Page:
19/10/2015. Minister of Higher Education, Blade Nzimande smiles before addressing the media about the protest taking place in different universities over increase of fees. Picture: Masi Losi
19/10/2015. Minister of Higher Education, Blade Nzimande smiles before addressing the media about the protest taking place in different universities over increase of fees. Picture: Masi Losi

Bill would boost Blade’s powers

By Marianne Merten Time of article published Nov 9, 2015

Share this article:

Parliament - A draft law which could boost Higher Education Minister Blade Nzimande’s powers vis-a-vis universities was quietly introduced in Parliament – even as higher education issues from funding to transformation are subject to a presidential task team, possibly a commission of inquiry.

The Higher Education Amendment Bill was listed in the Announcements, Tablings and Committee Reports – or Parliament’s record of work – published on Friday. It was referred by Speaker Baleka Mbete to the higher education committees of the National Assembly and the National Council of Provinces.

The draft law proposes, among others, that the minister may determine “transformation goals” and institute “appropriate oversight mechanisms”, and may under specific circumstances withhold funding.

It broadens existing ministerial powers to appoint administrators and allows for discretionary circumstances in which to intervene.

On Sunday, DA MP and higher education spokeswoman Professor Belinda Bozzoli said she would write to Nzimande asking him to withdraw the Bill and “focus his attention on finding R30 billion a year for the next five years – something he should have been doing since he took the job of minister”.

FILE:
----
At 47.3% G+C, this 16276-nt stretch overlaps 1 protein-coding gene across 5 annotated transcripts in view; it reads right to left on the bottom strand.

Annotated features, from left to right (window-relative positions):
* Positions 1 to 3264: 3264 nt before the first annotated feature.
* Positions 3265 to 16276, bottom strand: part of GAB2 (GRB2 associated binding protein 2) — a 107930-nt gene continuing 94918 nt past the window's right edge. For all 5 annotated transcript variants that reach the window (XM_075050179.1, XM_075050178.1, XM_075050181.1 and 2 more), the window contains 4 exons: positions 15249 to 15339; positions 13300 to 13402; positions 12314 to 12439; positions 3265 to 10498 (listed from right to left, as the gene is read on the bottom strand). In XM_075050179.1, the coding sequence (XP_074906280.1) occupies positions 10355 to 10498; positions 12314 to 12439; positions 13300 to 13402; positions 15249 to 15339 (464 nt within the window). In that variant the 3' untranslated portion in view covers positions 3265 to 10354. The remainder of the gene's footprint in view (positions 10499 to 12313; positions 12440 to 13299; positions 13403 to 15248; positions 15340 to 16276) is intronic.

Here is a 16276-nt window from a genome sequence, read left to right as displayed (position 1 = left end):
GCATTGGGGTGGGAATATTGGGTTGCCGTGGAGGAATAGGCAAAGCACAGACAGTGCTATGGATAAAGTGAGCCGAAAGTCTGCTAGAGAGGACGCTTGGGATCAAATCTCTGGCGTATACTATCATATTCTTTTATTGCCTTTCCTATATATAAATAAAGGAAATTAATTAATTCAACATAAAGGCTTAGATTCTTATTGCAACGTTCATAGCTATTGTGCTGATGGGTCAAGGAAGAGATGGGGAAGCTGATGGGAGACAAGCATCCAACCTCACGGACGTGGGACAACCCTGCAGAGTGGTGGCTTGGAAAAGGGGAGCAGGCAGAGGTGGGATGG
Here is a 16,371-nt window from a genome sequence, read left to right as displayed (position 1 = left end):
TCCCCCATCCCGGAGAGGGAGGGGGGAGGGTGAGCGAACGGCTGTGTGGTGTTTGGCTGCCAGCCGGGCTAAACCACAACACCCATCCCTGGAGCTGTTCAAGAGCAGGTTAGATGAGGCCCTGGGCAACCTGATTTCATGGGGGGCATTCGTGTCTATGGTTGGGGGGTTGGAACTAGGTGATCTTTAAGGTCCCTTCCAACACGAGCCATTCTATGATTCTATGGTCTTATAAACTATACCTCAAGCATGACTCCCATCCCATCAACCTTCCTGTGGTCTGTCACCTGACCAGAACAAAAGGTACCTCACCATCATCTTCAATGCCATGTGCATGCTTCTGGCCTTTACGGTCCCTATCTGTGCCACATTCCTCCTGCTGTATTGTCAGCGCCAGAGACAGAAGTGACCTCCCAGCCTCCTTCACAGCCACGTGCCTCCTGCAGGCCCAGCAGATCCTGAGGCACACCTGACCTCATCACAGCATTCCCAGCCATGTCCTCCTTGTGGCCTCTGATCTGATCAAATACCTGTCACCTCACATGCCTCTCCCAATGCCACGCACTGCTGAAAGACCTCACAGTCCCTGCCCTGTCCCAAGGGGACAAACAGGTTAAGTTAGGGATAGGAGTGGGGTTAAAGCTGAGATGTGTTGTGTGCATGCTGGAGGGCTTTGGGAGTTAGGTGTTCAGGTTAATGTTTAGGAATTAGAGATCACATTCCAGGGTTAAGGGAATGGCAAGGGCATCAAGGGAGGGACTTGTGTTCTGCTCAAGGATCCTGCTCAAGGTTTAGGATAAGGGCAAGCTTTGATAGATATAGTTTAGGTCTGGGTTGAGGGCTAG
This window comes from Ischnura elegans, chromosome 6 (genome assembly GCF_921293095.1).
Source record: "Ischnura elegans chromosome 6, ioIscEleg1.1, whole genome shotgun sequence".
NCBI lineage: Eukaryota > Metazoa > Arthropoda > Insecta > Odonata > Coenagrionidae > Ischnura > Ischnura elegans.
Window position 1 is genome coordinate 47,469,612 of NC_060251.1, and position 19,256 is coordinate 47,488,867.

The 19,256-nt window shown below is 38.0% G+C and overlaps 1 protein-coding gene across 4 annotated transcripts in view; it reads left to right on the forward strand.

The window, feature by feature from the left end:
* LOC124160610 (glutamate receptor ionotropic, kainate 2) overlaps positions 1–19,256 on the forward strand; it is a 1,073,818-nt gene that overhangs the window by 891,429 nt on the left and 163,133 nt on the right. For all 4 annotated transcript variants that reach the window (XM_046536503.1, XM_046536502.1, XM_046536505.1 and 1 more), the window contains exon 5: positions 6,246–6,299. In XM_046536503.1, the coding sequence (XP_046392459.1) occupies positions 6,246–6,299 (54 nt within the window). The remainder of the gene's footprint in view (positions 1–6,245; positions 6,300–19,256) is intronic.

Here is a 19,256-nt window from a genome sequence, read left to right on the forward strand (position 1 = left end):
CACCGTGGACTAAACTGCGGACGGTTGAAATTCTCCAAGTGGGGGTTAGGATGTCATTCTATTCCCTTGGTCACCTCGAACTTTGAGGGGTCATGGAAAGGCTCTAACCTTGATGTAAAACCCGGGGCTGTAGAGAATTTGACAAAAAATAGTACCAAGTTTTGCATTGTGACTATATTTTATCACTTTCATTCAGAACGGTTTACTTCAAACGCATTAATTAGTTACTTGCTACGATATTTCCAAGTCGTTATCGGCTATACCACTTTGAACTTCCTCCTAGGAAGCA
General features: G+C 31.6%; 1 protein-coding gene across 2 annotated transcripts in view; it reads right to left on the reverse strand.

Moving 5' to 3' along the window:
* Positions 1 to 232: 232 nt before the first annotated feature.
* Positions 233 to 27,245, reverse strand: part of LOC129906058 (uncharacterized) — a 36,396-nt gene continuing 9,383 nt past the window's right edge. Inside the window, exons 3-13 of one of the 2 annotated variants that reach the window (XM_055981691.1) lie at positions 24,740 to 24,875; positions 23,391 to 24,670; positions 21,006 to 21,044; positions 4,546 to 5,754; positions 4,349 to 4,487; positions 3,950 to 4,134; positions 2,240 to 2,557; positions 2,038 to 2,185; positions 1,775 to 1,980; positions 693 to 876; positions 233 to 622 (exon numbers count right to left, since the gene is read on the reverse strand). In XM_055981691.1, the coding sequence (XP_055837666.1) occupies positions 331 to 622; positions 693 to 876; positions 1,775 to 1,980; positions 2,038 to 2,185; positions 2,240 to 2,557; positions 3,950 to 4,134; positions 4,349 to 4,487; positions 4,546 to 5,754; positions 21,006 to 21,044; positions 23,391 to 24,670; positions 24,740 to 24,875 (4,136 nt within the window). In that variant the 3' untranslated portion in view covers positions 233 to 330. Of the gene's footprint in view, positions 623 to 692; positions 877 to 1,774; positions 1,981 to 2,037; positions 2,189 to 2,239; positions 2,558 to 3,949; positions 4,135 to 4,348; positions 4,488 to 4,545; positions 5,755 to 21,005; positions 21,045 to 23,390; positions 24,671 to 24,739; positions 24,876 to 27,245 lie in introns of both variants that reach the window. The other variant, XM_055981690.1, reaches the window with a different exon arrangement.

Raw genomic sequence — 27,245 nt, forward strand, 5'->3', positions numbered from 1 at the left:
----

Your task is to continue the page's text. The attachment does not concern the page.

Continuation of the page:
The draft Bill comes before Parliament as a report is expected at month’s end from the presidential task team, looking not only at higher education funding but broader issues such as transformation.

The terms of the task team, established last month after President Jacob Zuma met university vice-chancellors and chairpersons of the council, were extended after the Union Buildings meeting between the president, university managers and student organisations on October 23, amid the #FeesMustFall demonstrations.

Zuma has also mooted a possible commission of inquiry into higher education.

Throughout last month’s #FeesMustFall student protests, Nzimande raised the issue of university autonomy, saying his office was not the first port of call because universities were autonomous.

The Higher Education Amendment Bill is not a surprise because Nzimande announced the draft law in his May Budget speech “to strike an appropriate balance between institutional autonomy and public accountability of universities”.

At the time, the minister also announced work towards a new national post-school education and training plan to consolidate various programmes under one integrated framework by March 2017.

It remains unclear when the Higher Education Amendment Bill was approved by the cabinet. It is not mentioned in the past four cabinet statements posted on the Government Communication and Information System website.

The Bill, however, was submitted to Parliament’s higher education committees under joint Rule 159.

It stipulates a cabinet minister or deputy minister must, as soon as the draft Bill is approved by the cabinet, determine “whether or not the draft has been legally or technically formalised” alongside a memorandum explaining its aims.

Political Bureau

* Use our Facebook and Twitter pages to comment on our stories. See links below.

Share this article: